Transfer of the right of ownership to the computer program does not instruct about the fate of the use conditions that were attached to the software program under the original license. Most license agreements contain restrictive covenants with respect to scope of use, confidentiality, reverse engineering and decompilation, and transferability. The question is upon transfer of ownership: do these restrictive conditions automatically transfer upon the purchaser? This would not be the obvious conclusion since under the doctrine of privity, a contract cannot confer rights or impose obligations arising under it on any person or agent except the parties to it. The application of the exhaustion theory thus has the undesirable side-effect that the purchaser acquires all of the use rights for the software (since downloading a copy of a computer program is pointless if the copy cannot be used by its possessor, according to the Court), but none of the corresponding obligations because the contract is a personal relationship affecting only the parties to it.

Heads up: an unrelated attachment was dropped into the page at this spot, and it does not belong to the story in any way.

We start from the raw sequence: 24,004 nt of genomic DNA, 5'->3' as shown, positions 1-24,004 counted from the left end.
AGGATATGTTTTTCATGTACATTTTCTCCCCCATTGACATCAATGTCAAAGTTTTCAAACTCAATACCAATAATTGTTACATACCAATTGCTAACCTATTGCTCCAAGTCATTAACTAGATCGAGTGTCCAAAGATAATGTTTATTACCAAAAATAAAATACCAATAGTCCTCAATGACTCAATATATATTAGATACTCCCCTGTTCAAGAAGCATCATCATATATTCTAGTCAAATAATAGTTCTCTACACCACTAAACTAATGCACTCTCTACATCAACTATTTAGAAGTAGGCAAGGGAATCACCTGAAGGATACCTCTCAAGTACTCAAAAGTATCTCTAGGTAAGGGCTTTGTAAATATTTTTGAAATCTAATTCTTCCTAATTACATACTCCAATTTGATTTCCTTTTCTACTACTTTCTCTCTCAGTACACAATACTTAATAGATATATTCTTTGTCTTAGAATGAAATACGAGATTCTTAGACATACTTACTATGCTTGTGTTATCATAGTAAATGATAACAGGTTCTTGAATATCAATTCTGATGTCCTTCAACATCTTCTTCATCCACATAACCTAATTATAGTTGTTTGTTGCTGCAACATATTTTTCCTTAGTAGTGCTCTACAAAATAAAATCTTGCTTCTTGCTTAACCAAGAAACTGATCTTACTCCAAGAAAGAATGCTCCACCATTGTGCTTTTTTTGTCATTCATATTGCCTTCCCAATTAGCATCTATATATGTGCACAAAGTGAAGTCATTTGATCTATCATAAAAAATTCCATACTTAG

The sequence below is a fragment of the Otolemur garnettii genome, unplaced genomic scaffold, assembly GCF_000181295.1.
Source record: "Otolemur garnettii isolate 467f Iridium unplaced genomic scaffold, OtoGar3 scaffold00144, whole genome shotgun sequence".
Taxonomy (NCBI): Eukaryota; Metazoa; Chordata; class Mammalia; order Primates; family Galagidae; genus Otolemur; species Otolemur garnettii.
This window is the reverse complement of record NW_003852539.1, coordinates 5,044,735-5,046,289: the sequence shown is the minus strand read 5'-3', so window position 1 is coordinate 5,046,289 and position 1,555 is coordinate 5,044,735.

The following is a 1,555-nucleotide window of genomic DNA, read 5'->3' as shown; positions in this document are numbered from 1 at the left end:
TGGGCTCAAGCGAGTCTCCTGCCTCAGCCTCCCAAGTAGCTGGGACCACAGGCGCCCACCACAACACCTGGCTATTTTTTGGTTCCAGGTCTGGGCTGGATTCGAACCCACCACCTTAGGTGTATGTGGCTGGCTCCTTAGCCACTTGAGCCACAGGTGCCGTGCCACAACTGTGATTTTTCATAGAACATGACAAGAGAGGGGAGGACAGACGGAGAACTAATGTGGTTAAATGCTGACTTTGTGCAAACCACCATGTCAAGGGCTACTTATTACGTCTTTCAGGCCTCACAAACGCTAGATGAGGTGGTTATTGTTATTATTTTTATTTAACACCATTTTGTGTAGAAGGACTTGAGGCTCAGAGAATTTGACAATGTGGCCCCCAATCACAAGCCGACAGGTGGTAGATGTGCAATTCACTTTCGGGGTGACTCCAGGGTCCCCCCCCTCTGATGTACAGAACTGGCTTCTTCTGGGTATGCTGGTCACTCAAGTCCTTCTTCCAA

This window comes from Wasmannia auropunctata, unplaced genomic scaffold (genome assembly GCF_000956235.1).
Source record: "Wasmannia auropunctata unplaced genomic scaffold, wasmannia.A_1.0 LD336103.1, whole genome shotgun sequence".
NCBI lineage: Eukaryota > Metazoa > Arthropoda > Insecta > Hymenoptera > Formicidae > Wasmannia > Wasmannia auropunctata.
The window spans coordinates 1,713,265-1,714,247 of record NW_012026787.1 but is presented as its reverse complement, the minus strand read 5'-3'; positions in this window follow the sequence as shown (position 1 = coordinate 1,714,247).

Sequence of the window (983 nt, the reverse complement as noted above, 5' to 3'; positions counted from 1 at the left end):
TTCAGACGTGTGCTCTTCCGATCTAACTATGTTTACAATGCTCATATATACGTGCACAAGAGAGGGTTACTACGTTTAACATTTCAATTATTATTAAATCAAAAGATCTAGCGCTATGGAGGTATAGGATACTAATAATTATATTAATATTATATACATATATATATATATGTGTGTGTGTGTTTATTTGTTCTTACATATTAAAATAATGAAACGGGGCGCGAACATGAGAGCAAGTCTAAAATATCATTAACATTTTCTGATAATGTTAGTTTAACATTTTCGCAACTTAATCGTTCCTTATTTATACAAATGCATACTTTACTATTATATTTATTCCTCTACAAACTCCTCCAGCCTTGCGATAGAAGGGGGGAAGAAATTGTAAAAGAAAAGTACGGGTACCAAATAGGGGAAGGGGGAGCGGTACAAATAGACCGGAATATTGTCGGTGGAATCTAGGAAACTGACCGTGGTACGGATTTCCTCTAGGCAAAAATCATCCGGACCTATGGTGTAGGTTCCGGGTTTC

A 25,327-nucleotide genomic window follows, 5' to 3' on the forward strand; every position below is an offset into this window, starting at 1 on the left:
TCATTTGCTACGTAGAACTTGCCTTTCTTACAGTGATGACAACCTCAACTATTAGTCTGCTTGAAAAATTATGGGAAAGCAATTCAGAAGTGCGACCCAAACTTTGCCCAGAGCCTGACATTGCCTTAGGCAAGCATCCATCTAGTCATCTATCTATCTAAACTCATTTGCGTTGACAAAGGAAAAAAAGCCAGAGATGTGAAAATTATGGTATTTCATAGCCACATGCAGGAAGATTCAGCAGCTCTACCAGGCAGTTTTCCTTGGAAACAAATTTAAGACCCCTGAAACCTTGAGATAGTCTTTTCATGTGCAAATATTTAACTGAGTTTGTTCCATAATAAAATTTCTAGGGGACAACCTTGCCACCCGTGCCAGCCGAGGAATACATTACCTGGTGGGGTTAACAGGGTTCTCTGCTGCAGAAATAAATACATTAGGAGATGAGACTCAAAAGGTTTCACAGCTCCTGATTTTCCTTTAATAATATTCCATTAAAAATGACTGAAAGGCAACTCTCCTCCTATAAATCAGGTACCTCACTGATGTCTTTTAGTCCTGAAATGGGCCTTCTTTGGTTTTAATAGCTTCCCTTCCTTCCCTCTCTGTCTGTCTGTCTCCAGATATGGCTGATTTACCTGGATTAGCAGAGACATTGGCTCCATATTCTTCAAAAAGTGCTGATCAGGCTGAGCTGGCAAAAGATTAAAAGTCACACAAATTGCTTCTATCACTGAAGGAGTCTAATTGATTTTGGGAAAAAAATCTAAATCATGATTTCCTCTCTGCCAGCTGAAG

An equitable solution would be to have an exhaustion of rights be coupled to a novation of obligations. Unfortunately, it would take three to tango in such a situation: a novation is valid only with the consent of all parties to the original agreement. As the Court held itself in the Peak Holding vs. Axolin decision, "any stipulation, in the act of sale effecting the first putting on the market in the EEA, of territorial restrictions on the right to resell the goods concerns only the relations between the parties to that act. It cannot preclude the exhaustion provided for by the Directive." Automatic novation would therefore require legislative action to bring about such automatic transfer of obligations to the acquiring party-unless a national court could hook upon a rule of interpretation that as being the accessory of the user rights to the goods that were transferred, the obligations should likewise be considered as transferred.